The Literary Corner: Renegade Writer’s Guild

Published 11:33 pm Wednesday, December 28, 2022

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Christmas through the years

By Linda H. Barnette

When I was a little girl, Christmas was the most exciting day of the year, at least for a few minutes as I opened my gifts from Santa. But soon we left the gifts at home and headed across the street to the Smith grandparents for Christmas lunch.

Mother was one of seven children, so the house was always full with all of the relatives, and there was a great abundance of food that had been prepared by the ladies. Being a very shy person, I never enjoyed large gatherings, and I have never been too interested in food. The men ate at the dining room table, and the ladies ate after the men had finished.  The kids always ate at card tables located round the house.

After lunch and the cleanup, we all gathered in the living room around the Christmas tree and exchanged gifts. Because it was a large family, we all drew names so each person would only have to purchase one gift. Papa and Mama always got gifts from everybody though, as befitted them as the heads of the family.

The same procedure was followed the evening before at the Hartley Christmas gathering. That family was much smaller than the other one, and I was the only girl cousin, so had nobody to hang out with. Mama Hartley always wanted us to sing “Silent Night,” and I had to play her pump organ for that.

The children grew up, got married, moved away and had their own children, so through the years the gatherings got smaller.  Then the grandparents, parents, aunts, and uncles passed away. This year at my home it will just be my immediate family, one less since John left us in October. We will exchange gifts and order pizza.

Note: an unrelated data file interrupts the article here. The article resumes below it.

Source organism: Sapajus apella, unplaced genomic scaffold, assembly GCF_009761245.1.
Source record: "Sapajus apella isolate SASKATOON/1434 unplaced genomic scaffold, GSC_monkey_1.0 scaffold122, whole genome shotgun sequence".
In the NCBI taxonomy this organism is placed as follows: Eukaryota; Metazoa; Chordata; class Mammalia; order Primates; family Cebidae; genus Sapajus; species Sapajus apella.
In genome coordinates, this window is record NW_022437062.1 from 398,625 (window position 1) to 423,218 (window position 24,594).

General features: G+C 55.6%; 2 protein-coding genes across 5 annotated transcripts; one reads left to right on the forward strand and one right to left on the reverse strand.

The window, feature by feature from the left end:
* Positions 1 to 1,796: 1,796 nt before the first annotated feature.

Yet in my mind’s eye, rather like John-Boy Walton, I see all of my loved ones gathered around the tables and the trees. They are laughing and talking like old friends, the ladies all in aprons to keep their dresses from getting dirty.  I will remember Edna’s potato salad, Laura’s cookies, Helen’s roast beef, and those little dinner rolls that were popular in those days.  I will cherish those visions for as long as I live!!


By  E. Bishop

Christmas is my favorite time of year with the sweets, exchanging of presents, family gatherings, but mostly for the hope for peace, love, joy and the generosity shown in the greatest Christmas story ever told.  The act of giving points to the One who gave everything for us.  We all should be good stewards of what we have been given and showing generosity to others in one form or another is a great expression of stewardship.  John Wesley writes…

“Do all the good you can,

By all the means you can,

In all the ways you can,

In all the places you can,

At all the times you can,

To all the people you can,

As long as ever you can.”

Giving good things to others freely, without expecting anything in return, has been proven to be good for our health.  There is a feel good chemical released that helps our mood and creates a sense of connection with others.  Generous people are generally happier people.  As the old saying goes, it is better to give than to receive.  And, you don’t have to be rich.  There are many ways of giving without spending.

Donate extra belongings, volunteer your time, give blood, share a meal with someone in need, babysit for free, write a letter to someone who lives alone, offer a helping hand, be there to listen, smile and compliment others.  Use your time, talent and compassion and give from the heart.

Acts of kindness and caring is what I witnessed recently in visiting with residents at Willow Pond, a senior living apartment community in Mocksville, during one of their weekly activities. Two tables were loaded with donated brownies, cakes and other baked goodies for their “cake walk”. Later in the week, a Christmas crafting party took place in their beautifully decorated community room. The craft material to make a Christmas ornament was generously donated by Shari Keller and her husband, owners of the Artist Market on Main. Shari, a retired nurse and advocate for elders, knows the importance of giving back to the community. The residents and volunteers were truly appreciative.

It will be after the Christmas holiday when you read this and time to make New Year’s resolutions.  Please consider being generous with whatever you have to offer instead of focusing on yourself as much.  This reminds me of the 1970 Glen Campbell song “Try a Little Kindness”

Lend a helping hand instead of doubt,

And the kindness that you show every day

Will help someone along their way.”